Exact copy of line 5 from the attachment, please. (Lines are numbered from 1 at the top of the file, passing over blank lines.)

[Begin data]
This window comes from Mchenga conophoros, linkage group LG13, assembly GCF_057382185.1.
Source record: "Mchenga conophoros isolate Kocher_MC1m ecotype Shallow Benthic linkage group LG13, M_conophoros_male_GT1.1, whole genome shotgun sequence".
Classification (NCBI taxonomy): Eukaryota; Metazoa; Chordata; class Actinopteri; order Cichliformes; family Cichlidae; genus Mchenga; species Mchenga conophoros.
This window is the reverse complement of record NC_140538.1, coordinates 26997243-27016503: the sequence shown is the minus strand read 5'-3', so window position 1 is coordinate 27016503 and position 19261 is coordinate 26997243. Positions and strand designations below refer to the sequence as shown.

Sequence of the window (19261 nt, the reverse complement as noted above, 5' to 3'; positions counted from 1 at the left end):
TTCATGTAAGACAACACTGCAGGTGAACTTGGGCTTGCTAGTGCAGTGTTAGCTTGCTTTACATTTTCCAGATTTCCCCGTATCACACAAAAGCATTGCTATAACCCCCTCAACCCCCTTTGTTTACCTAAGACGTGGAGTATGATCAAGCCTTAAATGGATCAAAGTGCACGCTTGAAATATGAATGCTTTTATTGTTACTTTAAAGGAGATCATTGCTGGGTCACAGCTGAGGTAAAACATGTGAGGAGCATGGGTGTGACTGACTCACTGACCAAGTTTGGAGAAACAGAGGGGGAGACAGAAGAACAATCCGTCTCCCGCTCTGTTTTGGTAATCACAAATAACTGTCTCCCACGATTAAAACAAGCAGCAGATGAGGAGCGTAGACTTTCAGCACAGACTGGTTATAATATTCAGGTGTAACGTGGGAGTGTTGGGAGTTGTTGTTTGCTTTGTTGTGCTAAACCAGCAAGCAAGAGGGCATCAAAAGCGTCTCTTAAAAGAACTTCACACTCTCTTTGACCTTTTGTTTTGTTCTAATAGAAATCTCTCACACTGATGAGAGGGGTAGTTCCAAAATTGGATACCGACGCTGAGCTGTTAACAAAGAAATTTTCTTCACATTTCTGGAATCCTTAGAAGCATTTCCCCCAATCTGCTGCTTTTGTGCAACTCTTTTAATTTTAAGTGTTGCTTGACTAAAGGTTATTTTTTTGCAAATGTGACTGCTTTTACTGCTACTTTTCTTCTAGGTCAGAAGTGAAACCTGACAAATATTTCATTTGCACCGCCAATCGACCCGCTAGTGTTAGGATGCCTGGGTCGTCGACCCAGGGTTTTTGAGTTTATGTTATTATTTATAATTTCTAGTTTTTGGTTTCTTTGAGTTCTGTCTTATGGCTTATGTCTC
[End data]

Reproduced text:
Sequence of the window (19261 nt, the reverse complement as noted above, 5' to 3'; positions counted from 1 at the left end):